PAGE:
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Department of Geography

 

Natures, Cultures, Knowledges

Natures, Cultures, Knowledges

Understandings of nature are plural, complex, and divergent. In the Department, research into nature - and the way it is understood, experienced and engaged with - is diverse and draws on concepts from political ecology, science and technology studies, policy analysis, animal geographies, poststructuralism (including feminist and post humanist traditions), among other intellectual currents. Much of the work examines how different 'ways of knowing' are linked, oriented and embodied across a diversity of social, cultural and economic spaces, times and scales. A shared priority is, broadly speaking, to employ geographical analysis to reveal more equitable and sustainable pathways to negotiate present and future engagements with nature.

The research group takes as a starting point the appreciation of Natures, Cultures and Knowledges as fundamentally interwoven phenomena. Understanding of the value attached to different forms of knowledge and expertise, for example, helps us to understanding the power of metrics to set and regulate the terms of our engagement with biological life. Another strand of research includes how the study of non-human agencies provides new explanations for how political ecological dynamics play out in, for example, conservation settings and agricultural policies. The group also has strong research links to the 'Societies, Markets, States' and the 'Cambridge Cultural and Historical' Research Groups in the Department, as well as with the Cambridge Conservation Research Institute, the Cambridge Conservation Initiative, and the Centre for Science and Policy in Cambridge.

Natures Cultures Knowledges


Research projects

Research projects being undertaken by members of the group show the range of research themes.


Group members

The Natures Cultures, Knowledges thematic group consists of the following members:

Convenors (nck.convenors@geog.cam.ac.uk): Dr Liz Watson, Dr David Christian Rose, and Marcus Nyman.

Professor Bill Adams The political ecology of socially constructed natures
Professor Ash Amin Urban sentience and human being; and resilient states and subjects.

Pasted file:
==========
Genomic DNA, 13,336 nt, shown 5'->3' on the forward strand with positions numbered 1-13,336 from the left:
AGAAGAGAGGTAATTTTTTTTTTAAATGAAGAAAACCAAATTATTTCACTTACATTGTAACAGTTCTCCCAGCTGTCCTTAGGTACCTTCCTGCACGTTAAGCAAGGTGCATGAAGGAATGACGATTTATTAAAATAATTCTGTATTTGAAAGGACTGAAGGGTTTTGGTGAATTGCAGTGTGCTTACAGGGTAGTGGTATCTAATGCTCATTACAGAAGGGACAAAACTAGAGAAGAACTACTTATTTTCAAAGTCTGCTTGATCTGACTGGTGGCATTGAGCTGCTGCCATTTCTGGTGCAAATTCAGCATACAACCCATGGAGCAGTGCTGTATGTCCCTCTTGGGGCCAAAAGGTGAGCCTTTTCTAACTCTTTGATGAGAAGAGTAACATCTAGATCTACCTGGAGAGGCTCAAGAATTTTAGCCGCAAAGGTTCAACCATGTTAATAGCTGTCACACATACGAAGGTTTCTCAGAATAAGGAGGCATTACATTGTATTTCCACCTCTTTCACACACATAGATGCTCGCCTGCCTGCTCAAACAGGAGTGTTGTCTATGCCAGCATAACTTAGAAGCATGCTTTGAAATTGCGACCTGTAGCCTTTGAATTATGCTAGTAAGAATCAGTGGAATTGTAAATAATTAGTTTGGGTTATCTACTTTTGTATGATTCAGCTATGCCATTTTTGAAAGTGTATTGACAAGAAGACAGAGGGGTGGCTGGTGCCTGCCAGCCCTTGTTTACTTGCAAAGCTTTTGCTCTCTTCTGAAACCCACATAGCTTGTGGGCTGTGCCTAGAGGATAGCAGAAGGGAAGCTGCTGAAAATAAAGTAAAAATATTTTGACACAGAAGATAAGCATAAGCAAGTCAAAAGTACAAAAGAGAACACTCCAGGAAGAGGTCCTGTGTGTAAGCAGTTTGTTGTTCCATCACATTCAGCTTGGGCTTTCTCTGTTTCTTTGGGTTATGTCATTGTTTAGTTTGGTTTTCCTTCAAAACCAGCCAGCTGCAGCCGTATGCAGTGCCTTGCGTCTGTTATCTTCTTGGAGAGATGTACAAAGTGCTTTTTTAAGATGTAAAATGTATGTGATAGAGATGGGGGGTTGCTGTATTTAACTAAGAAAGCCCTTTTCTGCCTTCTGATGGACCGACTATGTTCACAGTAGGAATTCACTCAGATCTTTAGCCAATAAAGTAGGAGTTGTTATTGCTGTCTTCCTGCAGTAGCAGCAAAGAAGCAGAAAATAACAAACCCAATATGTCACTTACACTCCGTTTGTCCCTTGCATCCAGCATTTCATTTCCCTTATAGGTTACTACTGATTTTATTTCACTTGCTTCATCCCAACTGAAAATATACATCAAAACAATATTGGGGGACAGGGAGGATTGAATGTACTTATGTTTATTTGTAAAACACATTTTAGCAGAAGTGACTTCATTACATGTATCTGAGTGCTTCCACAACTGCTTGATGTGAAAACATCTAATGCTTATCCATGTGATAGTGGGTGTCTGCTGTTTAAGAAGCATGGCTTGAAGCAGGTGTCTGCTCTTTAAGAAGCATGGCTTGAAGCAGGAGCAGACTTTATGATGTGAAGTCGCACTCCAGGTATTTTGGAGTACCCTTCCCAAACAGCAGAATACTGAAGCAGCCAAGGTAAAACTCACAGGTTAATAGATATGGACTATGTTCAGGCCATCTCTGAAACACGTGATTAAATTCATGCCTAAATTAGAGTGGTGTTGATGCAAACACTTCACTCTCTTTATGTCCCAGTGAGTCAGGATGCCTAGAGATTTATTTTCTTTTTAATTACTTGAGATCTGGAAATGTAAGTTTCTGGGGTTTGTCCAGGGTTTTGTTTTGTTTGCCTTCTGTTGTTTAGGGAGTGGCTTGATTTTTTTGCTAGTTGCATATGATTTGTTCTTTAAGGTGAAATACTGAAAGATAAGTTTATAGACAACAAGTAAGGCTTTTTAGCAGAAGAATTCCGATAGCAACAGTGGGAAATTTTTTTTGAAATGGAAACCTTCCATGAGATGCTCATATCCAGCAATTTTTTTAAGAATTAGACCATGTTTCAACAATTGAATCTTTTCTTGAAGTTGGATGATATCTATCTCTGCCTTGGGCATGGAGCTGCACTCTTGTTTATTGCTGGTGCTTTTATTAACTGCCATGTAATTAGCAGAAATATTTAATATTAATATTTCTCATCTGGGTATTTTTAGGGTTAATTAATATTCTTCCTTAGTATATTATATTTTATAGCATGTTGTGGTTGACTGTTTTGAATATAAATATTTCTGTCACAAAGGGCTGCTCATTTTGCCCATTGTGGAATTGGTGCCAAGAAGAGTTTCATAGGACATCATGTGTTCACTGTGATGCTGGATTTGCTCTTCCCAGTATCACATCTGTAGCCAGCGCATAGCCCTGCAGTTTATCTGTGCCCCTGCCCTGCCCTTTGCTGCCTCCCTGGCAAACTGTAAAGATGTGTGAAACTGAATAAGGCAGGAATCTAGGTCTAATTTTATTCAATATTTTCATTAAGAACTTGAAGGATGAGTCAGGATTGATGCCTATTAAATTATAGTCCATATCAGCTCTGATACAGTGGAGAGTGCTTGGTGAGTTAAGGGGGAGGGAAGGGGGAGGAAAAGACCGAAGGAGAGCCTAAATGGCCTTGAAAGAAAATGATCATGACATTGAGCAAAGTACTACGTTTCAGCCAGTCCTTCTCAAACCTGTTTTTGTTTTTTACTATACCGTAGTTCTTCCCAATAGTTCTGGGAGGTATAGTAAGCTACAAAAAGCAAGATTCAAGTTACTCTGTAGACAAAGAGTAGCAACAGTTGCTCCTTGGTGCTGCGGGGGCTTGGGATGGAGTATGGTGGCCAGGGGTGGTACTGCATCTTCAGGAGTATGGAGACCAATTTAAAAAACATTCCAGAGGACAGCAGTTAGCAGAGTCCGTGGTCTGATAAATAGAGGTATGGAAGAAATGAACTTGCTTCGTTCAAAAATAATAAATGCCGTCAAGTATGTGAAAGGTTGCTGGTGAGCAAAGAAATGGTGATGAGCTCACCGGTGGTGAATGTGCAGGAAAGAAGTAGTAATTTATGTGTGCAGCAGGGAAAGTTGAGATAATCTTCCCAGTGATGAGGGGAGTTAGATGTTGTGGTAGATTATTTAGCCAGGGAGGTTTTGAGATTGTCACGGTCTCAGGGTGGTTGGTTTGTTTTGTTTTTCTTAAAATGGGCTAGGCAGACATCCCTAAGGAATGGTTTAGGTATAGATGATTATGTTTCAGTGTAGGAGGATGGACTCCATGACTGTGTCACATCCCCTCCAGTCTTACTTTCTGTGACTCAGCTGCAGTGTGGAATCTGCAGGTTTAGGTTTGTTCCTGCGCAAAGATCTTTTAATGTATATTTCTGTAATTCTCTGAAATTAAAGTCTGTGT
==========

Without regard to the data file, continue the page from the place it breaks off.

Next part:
Professor Tim Bayliss-Smith Agroforestry, intensification and social institutions in Melanesia
Dr Michael Bravo Indigenous ontologies; geographies of mobility; cultures of navigation
Dr Robert Doubleday Cultures and politics of technoscience
Professor Matthew Gandy Landscape, infrastructure, and urban bio-diversity.
Dr Philip Howell Animal geographies
Professor Nigel Leader-Williams Conservation policy and human-animal conflicts
Dr Emma Mawdsley Environmental politics in India
Dr Iris Möller Scientifically-informed coastal management; scientific underpinning of coastal ecosystem service, risk, and uncertainty assessments.
Dr David Nally The politics of global food provisioning
Professor Clive Oppenheimer Volcanic risk management and the human ecology of volcanic regions.
Professor Susan Owens Knowledge, expertise & policy; planning and the politics of sustainability
Professor Sarah Radcliffe Postcolonial cultures and subaltern knowledges
Dr David Christian Rose Research description to follow.
Dr Chris Sandbrook Political ecology; market-based conservation; role of evidence in conservation
Dr Ivan Scales Political ecology of resource use and environmental change
Dr Bhaskar Vira Political economy of natural resources, ecosystem services and development
Dr Piers Vitebsky Indigenous cosmologies and ontologies in the Arctic and tropical forests
Dr Liz Watson Coping with risk and uncertainty in the Horn of Africa

Meeting series

Circumpolar History and Public Policy Research Group (CHiPP)

Circumpolar History and Public Policy

Research in the Circumpolar History and Public Policy Research Group (CHiPP) aims to address issues of contemporary relevance to the polar regions by bringing together historical analysis and public policy debate.

The Magic Circle

The Magic Circle

The Magic Circle is a long-running group at the Scott Polar Research Institute for the informal discussion of research in progress on ritual, symbolism and the anthropology of religion worldwide, and its interface with theology, psychology and related disciplines. Participants and speakers include graduate students, senior scholars, and practitioners of religion and psychology.

Political Ecology Group

Political Ecology Group

The Political Ecology Group is interested in all aspects of the symbolic and material politics of socially constructed natures. Its interests span the industrialized and developing world. Some members of the group are active in the Cambridge Conservation Initiative.